Magic Mike XXL is surprising in many of the same ways that its predecessor managed to be; whereas the first movie had no right being as good as it was, XXL is a sequel that has no business existing in the first place but which manages to be a lot of fun. It loses all of the darkness and grittiness of the first movie and, in doing so, much of its depth and resonance. It replaces it with sweetness and tons of charm. Magic Mike looked at the grim realities of being a "male entertainer" and looked down on it -- it's a means to an end, a life from which the wise ones escape. In Magic Mike XXL, it's something to be proud of. These characters just want to bring happiness to people and show them a good time. They are spreading joy, one dance at a time.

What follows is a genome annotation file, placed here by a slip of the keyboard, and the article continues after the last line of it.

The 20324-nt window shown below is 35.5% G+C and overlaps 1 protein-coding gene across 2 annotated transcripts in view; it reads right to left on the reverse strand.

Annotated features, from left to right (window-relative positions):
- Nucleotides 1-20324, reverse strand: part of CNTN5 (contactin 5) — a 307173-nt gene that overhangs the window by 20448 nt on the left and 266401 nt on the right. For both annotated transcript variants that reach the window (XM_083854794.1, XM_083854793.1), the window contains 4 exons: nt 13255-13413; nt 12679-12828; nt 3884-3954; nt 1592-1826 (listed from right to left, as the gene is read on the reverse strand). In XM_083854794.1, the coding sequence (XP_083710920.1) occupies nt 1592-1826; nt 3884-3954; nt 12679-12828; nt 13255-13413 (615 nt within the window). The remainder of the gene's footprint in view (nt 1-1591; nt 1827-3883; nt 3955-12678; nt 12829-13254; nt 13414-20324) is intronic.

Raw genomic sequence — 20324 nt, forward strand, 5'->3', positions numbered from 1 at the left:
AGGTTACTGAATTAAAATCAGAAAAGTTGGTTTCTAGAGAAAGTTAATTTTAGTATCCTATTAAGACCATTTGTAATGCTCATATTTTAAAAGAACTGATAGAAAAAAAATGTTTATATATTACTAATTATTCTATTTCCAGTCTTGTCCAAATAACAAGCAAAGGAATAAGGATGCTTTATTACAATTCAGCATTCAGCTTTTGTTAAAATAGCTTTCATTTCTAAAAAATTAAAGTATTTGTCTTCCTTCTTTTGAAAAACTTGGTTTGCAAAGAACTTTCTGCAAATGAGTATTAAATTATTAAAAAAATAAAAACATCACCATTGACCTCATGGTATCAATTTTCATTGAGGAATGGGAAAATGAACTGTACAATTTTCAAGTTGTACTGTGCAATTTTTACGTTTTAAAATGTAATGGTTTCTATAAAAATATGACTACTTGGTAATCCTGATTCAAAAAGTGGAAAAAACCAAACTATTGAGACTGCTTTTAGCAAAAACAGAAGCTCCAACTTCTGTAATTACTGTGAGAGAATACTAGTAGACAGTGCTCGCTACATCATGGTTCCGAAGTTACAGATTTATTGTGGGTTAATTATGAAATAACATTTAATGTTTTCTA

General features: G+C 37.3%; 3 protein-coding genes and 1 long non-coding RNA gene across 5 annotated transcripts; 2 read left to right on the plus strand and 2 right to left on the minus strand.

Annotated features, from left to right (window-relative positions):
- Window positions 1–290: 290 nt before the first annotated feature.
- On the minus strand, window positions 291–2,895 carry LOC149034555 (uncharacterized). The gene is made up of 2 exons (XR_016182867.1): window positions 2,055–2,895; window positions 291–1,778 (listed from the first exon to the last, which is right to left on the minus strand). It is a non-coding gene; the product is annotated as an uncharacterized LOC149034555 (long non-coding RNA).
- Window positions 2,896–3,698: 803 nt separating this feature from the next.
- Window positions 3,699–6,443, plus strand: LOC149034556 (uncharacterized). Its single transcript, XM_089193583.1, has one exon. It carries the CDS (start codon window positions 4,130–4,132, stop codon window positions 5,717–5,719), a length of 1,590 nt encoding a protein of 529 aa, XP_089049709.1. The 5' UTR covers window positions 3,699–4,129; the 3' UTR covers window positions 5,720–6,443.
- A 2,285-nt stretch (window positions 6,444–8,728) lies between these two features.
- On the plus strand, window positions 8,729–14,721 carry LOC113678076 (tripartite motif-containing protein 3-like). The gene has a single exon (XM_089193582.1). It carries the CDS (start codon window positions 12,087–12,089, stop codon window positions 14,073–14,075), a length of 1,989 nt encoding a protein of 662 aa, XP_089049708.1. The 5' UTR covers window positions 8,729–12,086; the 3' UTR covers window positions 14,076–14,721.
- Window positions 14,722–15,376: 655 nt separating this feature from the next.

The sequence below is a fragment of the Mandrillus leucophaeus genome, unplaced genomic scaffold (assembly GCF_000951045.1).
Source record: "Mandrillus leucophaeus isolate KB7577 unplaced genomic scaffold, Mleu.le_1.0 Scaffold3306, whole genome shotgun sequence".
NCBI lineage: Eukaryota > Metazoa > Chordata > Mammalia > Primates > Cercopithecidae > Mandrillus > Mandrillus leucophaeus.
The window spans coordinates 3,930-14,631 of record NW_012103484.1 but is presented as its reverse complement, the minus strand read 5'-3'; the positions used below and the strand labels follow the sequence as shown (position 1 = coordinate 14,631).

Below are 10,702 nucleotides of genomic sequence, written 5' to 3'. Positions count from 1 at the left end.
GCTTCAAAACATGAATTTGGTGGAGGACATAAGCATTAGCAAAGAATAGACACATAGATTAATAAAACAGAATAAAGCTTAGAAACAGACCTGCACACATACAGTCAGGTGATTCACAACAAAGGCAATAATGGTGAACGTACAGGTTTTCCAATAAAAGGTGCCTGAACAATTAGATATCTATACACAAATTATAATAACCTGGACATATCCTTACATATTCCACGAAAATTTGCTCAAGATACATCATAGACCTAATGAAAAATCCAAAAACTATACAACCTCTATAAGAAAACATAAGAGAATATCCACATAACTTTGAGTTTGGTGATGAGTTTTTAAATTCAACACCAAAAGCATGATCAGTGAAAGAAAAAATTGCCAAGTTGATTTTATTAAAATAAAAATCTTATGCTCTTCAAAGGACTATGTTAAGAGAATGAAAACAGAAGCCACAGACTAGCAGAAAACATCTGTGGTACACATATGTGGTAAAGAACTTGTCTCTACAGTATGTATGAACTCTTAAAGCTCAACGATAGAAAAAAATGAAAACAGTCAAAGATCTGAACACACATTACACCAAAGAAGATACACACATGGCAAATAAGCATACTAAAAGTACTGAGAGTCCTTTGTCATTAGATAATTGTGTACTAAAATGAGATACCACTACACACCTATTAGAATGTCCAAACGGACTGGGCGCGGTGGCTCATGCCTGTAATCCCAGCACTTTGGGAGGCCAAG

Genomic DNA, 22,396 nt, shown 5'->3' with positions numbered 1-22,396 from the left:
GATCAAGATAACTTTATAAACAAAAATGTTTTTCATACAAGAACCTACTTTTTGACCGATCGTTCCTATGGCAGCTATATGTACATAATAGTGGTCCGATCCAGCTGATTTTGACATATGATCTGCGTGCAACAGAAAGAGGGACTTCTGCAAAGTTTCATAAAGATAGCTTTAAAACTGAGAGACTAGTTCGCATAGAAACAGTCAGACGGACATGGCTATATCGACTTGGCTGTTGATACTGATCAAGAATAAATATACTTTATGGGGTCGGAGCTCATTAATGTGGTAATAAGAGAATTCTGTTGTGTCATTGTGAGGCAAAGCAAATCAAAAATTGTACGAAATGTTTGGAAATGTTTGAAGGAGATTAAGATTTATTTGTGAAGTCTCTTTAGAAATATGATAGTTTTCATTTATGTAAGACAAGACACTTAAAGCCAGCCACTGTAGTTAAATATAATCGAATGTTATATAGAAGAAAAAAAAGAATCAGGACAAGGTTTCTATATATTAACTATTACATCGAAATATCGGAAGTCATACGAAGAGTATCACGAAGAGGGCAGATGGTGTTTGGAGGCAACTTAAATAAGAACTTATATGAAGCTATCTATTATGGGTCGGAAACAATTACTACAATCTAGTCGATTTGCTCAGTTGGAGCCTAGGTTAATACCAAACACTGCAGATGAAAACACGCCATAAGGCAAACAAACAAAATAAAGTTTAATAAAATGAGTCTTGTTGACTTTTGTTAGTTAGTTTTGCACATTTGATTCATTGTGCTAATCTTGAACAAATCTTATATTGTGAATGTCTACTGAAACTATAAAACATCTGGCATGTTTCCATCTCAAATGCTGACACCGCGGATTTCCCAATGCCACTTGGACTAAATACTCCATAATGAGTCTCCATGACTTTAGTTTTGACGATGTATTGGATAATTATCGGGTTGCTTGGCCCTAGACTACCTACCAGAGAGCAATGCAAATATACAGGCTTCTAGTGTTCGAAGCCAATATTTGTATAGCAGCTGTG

And there's a lot more dancing in this movie. Those who felt let down when the original Magic Mike wasn't a big naked strip party movie will be well served by XXL, as that's pretty much exactly what it is. There are group dances, individual dances, dances performed for just one person, dances performed for no one. In Magic Mike XXL, the guys aren't hustling -- they're dancing just to make women smile and feel special for the length of a song. They're not really even hitting on them; there is sex talk in the movie, but it never feels dirty or ugly. These guys want nothing in return -- not even money, it would seem. While Magic Mike was a movie very much concerned with the economic collapse of the 2000s and making ends meet (a common concern of Steven Soderbergh's work), XXL doesn't concern itself with such things. They are showered with dollar bills as they dance and are never shown picking up a single one. There is some discussion among the characters about what they plan to do after stripping and starting their own businesses, but it speaks more to the them of Doing What You Love, not what will make you rich.  The undercurrent here is about finding what you love and going for it; the characters even incorporate those things into their dancing, which serves the dual purpose of revealing stuff about them while ensuring that each new number is different.